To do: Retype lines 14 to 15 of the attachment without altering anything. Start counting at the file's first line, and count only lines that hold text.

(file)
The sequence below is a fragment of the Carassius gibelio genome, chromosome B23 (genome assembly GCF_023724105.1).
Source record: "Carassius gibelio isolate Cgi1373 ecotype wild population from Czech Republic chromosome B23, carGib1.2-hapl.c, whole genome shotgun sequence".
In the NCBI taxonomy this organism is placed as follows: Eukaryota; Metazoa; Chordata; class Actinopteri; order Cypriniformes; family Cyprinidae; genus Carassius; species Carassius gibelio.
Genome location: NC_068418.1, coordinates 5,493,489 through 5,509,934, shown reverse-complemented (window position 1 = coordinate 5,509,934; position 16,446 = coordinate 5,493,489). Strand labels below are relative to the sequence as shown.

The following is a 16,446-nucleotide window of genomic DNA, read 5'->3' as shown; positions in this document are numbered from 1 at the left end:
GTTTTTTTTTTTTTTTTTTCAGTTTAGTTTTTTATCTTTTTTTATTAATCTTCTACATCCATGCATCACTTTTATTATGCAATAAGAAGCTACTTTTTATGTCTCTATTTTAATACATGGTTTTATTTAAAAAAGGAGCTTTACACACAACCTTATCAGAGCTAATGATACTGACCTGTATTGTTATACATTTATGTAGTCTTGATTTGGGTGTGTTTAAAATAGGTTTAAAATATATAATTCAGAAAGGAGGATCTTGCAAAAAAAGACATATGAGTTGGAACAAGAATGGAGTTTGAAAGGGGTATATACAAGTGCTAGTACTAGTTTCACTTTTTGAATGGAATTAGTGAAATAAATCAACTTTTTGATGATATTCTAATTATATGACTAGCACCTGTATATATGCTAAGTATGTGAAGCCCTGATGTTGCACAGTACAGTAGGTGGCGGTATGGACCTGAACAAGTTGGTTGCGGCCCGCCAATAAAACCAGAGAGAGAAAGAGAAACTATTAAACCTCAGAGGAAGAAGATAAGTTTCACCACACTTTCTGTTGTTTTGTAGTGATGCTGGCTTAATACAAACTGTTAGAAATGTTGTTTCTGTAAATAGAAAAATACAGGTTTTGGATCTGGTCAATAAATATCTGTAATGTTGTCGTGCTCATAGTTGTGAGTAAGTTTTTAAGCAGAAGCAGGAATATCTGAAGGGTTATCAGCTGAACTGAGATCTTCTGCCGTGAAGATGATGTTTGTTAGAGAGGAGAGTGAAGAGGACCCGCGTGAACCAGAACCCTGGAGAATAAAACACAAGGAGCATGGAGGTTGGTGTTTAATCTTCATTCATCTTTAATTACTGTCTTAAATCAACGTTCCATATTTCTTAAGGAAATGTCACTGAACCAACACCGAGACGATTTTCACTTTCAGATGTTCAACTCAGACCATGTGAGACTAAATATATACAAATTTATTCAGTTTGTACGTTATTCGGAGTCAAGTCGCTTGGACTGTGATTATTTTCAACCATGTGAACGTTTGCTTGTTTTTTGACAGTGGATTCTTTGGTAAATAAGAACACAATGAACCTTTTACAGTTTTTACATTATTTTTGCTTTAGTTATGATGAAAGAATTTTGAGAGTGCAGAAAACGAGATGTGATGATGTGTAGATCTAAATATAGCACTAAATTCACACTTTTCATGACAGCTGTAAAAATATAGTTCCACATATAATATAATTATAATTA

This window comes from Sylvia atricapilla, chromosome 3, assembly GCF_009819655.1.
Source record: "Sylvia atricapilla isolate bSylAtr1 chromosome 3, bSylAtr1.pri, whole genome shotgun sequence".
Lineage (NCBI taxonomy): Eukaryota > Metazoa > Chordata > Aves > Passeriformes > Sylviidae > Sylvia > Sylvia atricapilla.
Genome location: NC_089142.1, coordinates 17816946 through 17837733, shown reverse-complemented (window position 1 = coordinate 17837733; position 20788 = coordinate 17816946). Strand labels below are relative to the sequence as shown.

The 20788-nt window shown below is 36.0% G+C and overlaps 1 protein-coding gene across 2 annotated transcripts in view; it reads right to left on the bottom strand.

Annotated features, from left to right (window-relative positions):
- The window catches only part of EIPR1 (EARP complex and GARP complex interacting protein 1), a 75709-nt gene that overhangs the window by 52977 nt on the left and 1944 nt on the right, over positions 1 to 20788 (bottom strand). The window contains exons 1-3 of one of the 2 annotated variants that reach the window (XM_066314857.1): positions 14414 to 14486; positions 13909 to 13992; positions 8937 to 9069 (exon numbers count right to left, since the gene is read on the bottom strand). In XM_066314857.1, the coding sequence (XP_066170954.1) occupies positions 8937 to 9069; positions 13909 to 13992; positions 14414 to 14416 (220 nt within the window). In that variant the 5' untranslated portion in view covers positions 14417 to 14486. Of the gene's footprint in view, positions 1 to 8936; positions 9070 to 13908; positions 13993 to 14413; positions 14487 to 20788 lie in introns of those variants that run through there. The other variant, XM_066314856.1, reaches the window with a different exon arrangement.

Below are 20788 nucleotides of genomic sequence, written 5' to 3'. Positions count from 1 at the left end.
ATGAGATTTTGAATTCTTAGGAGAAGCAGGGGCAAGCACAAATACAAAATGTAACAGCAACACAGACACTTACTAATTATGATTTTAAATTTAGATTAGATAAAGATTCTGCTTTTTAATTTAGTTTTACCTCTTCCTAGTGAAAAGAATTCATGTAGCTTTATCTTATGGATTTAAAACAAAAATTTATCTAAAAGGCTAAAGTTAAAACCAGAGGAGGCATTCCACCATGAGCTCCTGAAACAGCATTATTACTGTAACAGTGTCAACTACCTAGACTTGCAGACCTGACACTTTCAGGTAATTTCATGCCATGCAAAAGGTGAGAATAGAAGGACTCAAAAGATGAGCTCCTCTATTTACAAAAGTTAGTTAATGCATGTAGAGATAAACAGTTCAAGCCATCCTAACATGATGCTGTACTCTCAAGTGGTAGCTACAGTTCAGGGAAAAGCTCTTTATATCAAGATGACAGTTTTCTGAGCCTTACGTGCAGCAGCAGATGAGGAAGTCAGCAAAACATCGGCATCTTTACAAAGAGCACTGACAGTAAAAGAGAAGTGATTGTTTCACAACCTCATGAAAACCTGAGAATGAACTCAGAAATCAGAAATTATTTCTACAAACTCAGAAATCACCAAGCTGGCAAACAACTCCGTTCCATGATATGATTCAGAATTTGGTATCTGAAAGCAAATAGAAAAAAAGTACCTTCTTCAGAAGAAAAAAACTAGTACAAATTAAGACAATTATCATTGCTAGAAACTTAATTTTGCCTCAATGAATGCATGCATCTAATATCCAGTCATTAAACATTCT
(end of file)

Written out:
Below are 20788 nucleotides of genomic sequence, written 5' to 3'. Positions count from 1 at the left end.
ATGAGATTTTGAATTCTTAGGAGAAGCAGGGGCAAGCACAAATACAAAATGTAACAGCAACACAGACACTTACTAATTATGATTTTAAATTTAGATTAGATAAAGATTCTGCTTTTTAATTTAGTTTTACCTCTTCCTAGTGAAAAGAATTCATGTAGCTTTATCTTATGGATTTAAAACAAAAATTTATCTAAAAGGCTAAAGTTAAAACCAGAGGAGGCATTCCACCATGAGCTCCTGAAACAGCATTATTACTGTAACAGTGTCAACTACCTAGACTTGCAGACCTGACACTTTCAGGTAATTTCATGCCATGCAAAAGGTGAGAATAGAAGGACTCAAAAGATGAGCTCCTCTATTTACAAAAGTTAGTTAATGCATGTAGAGATAAACAGTTCAAGCCATCCTAACATGATGCTGTACTCTCAAGTGGTAGCTACAGTTCAGGGAAAAGCTCTTTATATCAAGATGACAGTTTTCTGAGCCTTACGTGCAGCAGCAGATGAGGAAGTCAGCAAAACATCGGCATCTTTACAAAGAGCACTGACAGTAAAAGAGAAGTGATTGTTTCACAACCTCATGAAAACCTGAGAATGAACTCAGAAATCAGAAATTATTTCTACAAACTCAGAAATCACCAAGCTGGCAAACAACTCCGTTCCATGATATGATTCAGAATTTGGTATCTGAAAGCAAATAGAAAAAAAGTACCTTCTTCAGAAGAAAAAAACTAGTACAAATTAAGACAATTATCATTGCTAGAAACTTAATTTTGCCTCAATGAATGCATGCATCTAATATCCAGTCATTAAACATTCT